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Surgeons Can Use Ultrasound to Guide Sacral Injections to Relieve Low Back Pain

When low back pain is caused by a pinched or compressed nerve in the sacral area, a steroid injection into the spinal canal can provide welcome relief. But it's a tough area to gain access and the chances are high that the surgeon can miss the right spot. That's been proven over and over in trials conducted by experienced and confident physicians.

What can be done to make this treatment of steroid epidural injection (ESI) more successful? Surgeons in Taiwan suggest using ultrasound images of the sacrum to see exactly where the injection can go in. They are looking for the sacral hiatus, a tiny opening in the middle of the sacrum. The sacrum is a pie-shaped or wedge-shaped bone that sits at the end of the lumbar spine just above your coccyx (tailbone).

The sacral hiatus is further identified by two bony bumps called the sacral cornua that run along each side of the hiatus. Getting the injected fluid through the hiatal hole and into the spinal canal may improve the accuracy of this treatment approach. Missing the mark doesn't always hurt the patient -- it usually just means the injected fluid goes into the soft tissue surrounding the sacrum. When injected into that spot, it's not very helpful either.

To test out their idea and see if ultrasound could be used as a screening tool before giving the injection, they found 47 volunteers to be in this study. There were both men and women and all had low back pain caused by lumbosacral nerve root compression.

First, each patient was examined using 3-D, real-time ultrasonography. Using the ultrasound photos, the radiologist interpreting the images was able to measure how wide the sacral hiatal opening was and how much distance was between the cornua bracketing the hiatus. The surgeon could use the images to guide the needle into the epidural space.

When the opening was very small, they tried using a smaller gauge needle. But in four patients, the diameter of the sacral opening was about the same as the size of the smallest possible needle. There just wasn't enough room to insert the needle and inject the medication. One patient had a completely closed sacral hiatus and could not be injected at all.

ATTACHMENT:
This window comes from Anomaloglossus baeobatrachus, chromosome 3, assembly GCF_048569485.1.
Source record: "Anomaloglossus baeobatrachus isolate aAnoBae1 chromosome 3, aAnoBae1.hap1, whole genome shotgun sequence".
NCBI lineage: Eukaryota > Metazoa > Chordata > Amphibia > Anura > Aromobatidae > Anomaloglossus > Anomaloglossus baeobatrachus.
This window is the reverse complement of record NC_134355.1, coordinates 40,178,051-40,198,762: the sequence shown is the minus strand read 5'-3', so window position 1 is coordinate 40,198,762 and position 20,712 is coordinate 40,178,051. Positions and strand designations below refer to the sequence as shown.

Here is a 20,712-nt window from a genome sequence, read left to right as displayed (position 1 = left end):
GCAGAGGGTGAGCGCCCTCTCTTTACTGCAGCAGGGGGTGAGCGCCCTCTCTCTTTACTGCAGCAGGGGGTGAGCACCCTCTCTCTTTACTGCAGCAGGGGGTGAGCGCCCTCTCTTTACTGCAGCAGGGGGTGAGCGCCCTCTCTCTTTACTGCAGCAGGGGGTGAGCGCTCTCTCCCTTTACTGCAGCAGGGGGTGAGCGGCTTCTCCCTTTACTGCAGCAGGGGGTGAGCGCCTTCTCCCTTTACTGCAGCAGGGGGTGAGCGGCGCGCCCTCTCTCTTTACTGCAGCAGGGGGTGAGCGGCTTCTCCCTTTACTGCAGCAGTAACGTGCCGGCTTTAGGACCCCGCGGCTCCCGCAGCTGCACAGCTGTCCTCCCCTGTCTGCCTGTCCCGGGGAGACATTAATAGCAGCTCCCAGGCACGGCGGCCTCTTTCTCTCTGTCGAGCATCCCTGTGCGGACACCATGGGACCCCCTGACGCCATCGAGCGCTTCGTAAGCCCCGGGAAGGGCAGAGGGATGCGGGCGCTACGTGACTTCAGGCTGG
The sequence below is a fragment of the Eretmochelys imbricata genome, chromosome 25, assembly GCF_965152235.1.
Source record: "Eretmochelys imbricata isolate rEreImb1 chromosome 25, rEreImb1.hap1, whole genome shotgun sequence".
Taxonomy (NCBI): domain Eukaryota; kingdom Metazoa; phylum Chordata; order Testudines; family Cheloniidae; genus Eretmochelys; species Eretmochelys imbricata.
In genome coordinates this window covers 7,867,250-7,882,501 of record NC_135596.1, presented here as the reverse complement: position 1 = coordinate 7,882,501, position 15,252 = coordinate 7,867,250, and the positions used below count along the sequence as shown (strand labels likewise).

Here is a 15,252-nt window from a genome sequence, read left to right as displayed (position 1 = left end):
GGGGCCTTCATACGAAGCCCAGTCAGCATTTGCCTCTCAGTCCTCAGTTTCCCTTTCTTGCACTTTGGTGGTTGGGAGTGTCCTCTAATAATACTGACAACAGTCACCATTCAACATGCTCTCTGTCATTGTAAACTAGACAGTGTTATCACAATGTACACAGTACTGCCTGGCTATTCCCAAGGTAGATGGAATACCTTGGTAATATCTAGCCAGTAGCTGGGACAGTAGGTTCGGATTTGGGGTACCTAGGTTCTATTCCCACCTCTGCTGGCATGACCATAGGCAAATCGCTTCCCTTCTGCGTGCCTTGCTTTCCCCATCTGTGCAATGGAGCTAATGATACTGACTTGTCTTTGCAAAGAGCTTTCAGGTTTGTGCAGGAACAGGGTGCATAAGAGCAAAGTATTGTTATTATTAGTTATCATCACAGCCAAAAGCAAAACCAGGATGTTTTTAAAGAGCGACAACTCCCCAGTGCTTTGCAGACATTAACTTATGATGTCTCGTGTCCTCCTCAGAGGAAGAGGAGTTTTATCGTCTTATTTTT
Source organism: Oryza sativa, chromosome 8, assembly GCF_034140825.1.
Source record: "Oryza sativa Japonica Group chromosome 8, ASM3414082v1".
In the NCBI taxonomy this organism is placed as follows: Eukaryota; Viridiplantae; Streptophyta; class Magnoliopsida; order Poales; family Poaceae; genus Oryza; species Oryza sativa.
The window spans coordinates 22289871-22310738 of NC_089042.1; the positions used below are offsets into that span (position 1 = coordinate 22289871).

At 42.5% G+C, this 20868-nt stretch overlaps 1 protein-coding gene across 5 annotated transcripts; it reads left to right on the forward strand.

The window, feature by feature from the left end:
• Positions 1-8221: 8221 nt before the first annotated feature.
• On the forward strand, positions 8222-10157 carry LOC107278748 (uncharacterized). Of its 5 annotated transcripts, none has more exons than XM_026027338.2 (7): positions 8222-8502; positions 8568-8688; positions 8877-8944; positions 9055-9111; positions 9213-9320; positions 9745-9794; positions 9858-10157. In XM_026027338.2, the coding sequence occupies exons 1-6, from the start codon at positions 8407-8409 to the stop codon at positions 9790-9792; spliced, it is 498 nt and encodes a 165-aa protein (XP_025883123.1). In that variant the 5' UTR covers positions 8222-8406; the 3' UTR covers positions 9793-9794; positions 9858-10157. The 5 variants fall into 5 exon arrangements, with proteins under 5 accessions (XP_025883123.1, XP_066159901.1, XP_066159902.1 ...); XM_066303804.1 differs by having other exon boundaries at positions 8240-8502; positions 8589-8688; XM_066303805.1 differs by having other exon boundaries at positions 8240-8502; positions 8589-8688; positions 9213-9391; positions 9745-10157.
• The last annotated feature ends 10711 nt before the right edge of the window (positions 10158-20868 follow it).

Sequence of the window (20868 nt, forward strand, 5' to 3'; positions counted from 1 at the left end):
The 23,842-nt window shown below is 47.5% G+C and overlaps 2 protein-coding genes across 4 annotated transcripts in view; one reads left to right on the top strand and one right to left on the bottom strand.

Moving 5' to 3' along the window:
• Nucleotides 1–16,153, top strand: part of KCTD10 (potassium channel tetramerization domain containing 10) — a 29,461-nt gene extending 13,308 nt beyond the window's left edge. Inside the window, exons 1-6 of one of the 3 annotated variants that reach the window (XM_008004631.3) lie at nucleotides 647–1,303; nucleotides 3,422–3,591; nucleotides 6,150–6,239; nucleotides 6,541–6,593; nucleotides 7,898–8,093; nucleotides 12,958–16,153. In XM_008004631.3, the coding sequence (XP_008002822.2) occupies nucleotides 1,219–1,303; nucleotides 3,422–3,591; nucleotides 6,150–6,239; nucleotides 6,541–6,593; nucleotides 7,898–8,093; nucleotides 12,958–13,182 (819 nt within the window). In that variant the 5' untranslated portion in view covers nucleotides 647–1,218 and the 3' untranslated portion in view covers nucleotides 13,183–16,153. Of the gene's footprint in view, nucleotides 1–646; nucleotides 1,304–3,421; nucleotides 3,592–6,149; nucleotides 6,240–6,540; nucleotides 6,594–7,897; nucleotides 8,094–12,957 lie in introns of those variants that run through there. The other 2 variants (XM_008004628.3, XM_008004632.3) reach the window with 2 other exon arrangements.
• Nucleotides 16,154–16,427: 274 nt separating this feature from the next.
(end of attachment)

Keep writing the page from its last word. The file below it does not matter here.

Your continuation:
Seven of the 47 patients had a failed injection. That's a 15 per cent rate but it's a lot lower than the 25 to 38 per cent failure rate reported in other studies. Although the surgeon tried to inject everyone, the images and the results confirm that anyone with a closed or absent sacral canal or sacral hiatus smaller than 1.6 millimeters is likely to have a failed injection.

Although the distance between the cornua was measured and compared to the results, it didn't appear that this particular anatomic feature had anything to do with the success or failure of the injection. Only the size of the sacral hiatal opening was a significant factor. The authors also reported that body fat in the area of the sacrum was not a problem. With the assistance of a surgical tech, the patient's buttocks could be pulled apart and away from the sacrum, thus providing a flat surface to apply the ultrasound transducer (head or wand).

In summary, when steroid injection of the sacral hiatus is the preferred method of treatment for low back pain, surgeons can use ultrasound to take a look inside first. Ultrasound images give the surgeon precise measurements to use when deciding whether there's enough space for the needle. This study shows that differences in the anatomy of the sacrum can affect the effectiveness of a lumbosacral epidural injection.


Carl P. Chen, MD, PhD, et al. Ultrasound as a Screening Tool for Proceeding with Caudal Epidural Injections. In Archives of Physical Medicine. March 2010. Vol. 91. No. 3. Pp. 358-363.

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